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“It’s almost paranoia, a paranoia that there’s no safe place,” said Thomas Mayes, a 70-year-old pastor from Aurora, Colorado, reacting to police brutality against Black people.
When police officers injure or kill someone, the psychological effects can stretch beyond those who are directly involved. As video footage spreads, viewers may see themselves or loved ones reflected in the victim.
In a 2021 study of emergency room data from hospitals in five states, researchers found a correlation between police killings of unarmed Black people and a rise in the number of depression-related E.R. visits among Black people. A 2018 study found that Black people who were exposed to news about police shootings in the states where they lived reported adverse mental health effects for up to three months after the shootings.
The research leads to a question: What is the personal impact behind these statistics?
To answer that, The New York Times spoke to 110 Black people of varying generations and socioeconomic groups in 20 American cities. My colleague and reporting partner Patia Braithwaite and I combed through the interviews, hearing from people whose experiences ranged in intensity from numbness to panic attacks. Some people said they did not have the time or resources to address their emotions. Many were unsure of how to process this unique set of repeated circumstances.
We also teamed with Morning Consult, a polling company, to survey more than 1,500 Black Americans about whether exposure to police brutality had affected their lives or their mental state.
The people included in our article, “The Toll of Police Violence on Black People’s Mental Health,” make up only a small portion of the many who shared their stories.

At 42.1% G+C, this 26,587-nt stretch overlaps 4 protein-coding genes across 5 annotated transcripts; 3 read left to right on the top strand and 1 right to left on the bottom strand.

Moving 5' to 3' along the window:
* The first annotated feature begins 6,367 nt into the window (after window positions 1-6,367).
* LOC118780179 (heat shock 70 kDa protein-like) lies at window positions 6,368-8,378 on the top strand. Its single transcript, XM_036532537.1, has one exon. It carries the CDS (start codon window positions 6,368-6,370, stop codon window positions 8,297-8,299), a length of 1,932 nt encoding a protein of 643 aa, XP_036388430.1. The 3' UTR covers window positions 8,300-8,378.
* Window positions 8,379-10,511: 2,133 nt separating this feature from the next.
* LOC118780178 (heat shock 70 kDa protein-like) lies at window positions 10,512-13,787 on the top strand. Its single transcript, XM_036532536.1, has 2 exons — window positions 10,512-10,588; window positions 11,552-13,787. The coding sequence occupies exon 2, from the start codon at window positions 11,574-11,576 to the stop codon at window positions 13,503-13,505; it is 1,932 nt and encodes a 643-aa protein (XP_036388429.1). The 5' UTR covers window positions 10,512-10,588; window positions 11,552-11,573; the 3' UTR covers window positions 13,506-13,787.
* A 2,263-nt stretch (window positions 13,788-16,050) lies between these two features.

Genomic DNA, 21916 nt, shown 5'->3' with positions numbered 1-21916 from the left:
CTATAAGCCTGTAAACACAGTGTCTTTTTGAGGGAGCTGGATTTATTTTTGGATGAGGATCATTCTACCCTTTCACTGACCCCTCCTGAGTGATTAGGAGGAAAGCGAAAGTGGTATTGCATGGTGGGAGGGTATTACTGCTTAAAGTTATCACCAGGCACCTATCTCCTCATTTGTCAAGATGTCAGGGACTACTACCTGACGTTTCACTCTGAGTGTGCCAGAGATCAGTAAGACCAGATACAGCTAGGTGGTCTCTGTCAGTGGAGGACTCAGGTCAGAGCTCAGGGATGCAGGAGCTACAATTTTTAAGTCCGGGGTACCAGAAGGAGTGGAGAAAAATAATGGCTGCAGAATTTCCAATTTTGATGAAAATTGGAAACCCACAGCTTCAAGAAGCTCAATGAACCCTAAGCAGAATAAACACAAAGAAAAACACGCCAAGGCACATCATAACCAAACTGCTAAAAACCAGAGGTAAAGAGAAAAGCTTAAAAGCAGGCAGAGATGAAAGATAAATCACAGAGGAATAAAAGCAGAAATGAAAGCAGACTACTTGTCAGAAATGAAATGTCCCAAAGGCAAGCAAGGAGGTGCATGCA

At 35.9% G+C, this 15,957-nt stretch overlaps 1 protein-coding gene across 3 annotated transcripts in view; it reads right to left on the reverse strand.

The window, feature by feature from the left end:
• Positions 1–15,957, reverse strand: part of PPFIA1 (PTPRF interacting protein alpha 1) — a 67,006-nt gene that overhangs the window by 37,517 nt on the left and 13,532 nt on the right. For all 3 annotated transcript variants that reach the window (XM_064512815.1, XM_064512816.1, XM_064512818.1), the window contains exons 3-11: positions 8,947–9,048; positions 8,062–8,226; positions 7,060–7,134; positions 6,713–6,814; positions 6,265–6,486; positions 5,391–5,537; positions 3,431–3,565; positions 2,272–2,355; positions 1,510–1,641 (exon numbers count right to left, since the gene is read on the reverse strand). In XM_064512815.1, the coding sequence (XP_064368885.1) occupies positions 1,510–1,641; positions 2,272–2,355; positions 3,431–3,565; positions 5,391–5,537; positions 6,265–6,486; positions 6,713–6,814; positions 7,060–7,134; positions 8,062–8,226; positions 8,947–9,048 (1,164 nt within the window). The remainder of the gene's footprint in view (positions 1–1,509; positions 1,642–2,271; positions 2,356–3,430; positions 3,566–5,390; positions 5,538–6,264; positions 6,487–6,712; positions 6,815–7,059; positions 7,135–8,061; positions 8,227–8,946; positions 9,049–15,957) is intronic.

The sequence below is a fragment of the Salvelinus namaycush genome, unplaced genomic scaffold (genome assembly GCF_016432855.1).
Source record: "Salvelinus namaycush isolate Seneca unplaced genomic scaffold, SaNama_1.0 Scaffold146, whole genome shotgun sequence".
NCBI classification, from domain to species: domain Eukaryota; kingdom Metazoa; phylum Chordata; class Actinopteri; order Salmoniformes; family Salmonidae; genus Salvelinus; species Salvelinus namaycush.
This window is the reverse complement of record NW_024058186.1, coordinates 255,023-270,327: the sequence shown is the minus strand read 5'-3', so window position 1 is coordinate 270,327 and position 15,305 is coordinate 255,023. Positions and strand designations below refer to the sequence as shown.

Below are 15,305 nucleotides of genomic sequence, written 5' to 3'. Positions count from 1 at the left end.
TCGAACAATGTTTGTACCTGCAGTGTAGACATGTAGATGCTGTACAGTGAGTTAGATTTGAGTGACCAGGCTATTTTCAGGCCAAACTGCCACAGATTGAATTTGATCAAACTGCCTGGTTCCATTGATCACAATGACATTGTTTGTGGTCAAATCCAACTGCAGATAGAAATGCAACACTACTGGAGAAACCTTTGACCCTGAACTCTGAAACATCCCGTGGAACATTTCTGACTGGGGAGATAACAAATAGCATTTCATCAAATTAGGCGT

This four-month process of reporting and editing took its own emotional toll on Patia and me. We stepped away when the stories began to weigh heavily on us, but remained motivated to dive back in soon afterward. It was important to us to make sure that everyone who took part was heard and given the attention they deserved, and for us to provide a balanced report.
We chose to narrate these stories using intimate portraiture. That allows you to see who these words are coming from, and we hope, interpret the world from their perspective, even if only for a moment.
The photographer Cornell Watson’s black and white photo illustrations provide evocative representations of the statistics. The people’s faces bring these vulnerable accounts to life and connect you to the human being behind them.
The reality of police brutality is not new, so we wanted to focus on the emotional and psychological ripple effects of these incidents and explore how people who feel those effects cope while living their lives.
We hope you’re left with a deeper understanding of the lasting impact, beyond the headlines and video images.
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